CJ
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post #157 of 177 Old 07-04-2005, 12:33 PM
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I need to clarify that my reference to the Blue/White and Blue/Blue on the guns is for the P19 tube and I was only going by the info Charlie told me.

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post #158 of 177 Old 07-04-2005, 01:06 PM
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Quote:
Originally Posted by cmjohnson
No tube would even RUN if the vacuum in it were equal to a 29.9 inch reduction vs. standard atmospheric pressure.


Vacuum pumps used in the air conditioning industry achieve harder vacuums than that.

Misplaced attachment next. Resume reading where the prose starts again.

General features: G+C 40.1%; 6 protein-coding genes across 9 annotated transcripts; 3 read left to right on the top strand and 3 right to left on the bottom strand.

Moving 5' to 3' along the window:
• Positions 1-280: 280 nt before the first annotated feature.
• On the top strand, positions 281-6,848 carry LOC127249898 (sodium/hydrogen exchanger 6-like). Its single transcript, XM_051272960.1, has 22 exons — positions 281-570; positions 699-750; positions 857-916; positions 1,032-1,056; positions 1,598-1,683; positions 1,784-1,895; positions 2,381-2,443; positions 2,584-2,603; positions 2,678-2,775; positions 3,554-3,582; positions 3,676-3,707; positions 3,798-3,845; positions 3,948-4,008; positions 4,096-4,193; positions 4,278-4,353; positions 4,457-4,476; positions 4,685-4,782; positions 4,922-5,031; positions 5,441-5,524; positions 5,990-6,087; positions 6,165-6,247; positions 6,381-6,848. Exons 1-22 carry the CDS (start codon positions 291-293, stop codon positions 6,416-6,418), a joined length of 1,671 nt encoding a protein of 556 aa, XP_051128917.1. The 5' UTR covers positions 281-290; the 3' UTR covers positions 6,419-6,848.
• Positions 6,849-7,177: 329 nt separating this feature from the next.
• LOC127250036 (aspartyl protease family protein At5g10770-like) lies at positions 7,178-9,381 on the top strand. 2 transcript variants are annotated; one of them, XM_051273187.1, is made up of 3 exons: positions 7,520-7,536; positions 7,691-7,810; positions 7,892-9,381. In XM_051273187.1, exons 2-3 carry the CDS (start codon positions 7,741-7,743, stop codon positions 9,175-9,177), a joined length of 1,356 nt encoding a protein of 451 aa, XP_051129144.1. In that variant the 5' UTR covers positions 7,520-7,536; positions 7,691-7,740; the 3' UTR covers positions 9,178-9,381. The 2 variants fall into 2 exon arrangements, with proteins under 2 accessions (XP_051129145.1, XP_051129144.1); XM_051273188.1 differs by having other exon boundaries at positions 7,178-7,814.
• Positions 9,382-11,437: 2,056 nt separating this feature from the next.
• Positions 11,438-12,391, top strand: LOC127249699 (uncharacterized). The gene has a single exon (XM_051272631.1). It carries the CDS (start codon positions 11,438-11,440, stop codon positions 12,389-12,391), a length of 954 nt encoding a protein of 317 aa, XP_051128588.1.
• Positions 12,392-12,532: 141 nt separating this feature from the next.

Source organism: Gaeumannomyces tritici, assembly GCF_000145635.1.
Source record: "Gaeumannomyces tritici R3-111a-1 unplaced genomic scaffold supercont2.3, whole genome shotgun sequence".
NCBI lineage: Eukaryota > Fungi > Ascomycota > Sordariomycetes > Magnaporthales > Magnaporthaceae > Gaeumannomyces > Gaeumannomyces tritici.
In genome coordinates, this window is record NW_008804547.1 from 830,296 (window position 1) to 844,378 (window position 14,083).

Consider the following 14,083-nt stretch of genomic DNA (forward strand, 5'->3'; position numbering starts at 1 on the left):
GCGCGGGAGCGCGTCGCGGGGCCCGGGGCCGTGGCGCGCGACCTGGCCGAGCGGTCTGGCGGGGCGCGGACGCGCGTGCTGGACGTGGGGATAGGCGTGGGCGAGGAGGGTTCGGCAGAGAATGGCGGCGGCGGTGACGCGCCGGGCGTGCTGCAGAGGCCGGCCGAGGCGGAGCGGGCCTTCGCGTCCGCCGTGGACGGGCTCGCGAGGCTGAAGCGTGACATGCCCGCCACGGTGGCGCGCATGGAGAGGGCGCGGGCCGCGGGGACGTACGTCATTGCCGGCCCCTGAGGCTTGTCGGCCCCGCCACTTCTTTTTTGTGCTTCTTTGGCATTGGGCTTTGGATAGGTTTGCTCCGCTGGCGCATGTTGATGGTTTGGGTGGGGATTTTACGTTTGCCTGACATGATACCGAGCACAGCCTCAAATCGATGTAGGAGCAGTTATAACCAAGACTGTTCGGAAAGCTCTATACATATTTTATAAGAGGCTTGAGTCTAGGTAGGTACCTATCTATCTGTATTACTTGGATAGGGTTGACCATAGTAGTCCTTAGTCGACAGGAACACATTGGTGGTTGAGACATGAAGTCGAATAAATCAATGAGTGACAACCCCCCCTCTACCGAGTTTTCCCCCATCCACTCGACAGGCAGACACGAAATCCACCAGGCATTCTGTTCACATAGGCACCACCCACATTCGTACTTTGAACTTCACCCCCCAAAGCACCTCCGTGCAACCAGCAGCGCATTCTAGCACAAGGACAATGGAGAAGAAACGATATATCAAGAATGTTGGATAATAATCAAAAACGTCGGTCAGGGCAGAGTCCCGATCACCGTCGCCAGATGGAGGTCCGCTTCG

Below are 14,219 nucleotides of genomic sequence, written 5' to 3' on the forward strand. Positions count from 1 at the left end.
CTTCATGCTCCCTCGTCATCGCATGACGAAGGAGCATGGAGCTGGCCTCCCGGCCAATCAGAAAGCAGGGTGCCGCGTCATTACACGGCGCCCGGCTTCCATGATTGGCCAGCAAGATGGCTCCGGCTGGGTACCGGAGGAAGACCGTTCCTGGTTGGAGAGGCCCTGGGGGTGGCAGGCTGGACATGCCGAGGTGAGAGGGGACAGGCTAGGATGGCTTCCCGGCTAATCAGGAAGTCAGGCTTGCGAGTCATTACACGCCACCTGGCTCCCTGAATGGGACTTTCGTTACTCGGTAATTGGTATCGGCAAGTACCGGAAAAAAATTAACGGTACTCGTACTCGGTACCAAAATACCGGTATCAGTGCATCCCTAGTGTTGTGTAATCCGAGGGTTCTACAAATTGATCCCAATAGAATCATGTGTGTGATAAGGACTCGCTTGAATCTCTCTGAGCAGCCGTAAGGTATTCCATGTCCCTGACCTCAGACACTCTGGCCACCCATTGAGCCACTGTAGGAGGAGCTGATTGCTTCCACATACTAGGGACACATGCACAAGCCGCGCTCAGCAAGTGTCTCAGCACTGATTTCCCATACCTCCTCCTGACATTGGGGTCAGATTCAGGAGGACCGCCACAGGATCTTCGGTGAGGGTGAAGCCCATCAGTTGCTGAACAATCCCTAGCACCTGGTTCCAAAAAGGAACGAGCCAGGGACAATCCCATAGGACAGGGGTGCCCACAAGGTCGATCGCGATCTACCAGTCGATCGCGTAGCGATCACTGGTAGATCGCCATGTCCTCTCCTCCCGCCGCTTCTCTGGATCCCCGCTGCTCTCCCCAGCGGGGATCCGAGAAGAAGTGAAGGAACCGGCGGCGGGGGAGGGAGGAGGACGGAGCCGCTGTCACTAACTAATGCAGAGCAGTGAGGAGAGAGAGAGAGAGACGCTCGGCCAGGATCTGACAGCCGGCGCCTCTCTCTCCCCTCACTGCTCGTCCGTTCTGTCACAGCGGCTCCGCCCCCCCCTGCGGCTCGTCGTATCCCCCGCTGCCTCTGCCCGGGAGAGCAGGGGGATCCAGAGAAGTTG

They can, under ideal circumstances, achieve vacuum levels of a few millitorrs.

(Torr: 760 Torr equals standard atmospheric pressure of 14.7 PSI.)


10e-4 to 10e-6 Torr (1/10,000th to 1/1,000,000th of a Torr)

The beginning of serious vacuum, at least for the amateur. "Traditional" applications include low current dc particle accelerators (e.g. Van de Graaff), hot cathode x-ray tubes, electron microscopes, electronic tubes and other small particle accelerators (betatron, cyclotron, linac). Lower decade pressure range for vacuum spark devices (electron beam/x-ray) including MeV range pulsed accelerators.



CJ
So what degree of vacuum exists within a normal crt?

Chip

Current owner of the last/best AmPro on the planet. The mighty 4600HD, and it's still running...better than Barco's, especially southern ones.
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post #159 of 177 Old 07-04-2005, 02:27 PM
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10e-4 to 10e-6 Torr (1/10,000th to 1/1,000,000th of a Torr)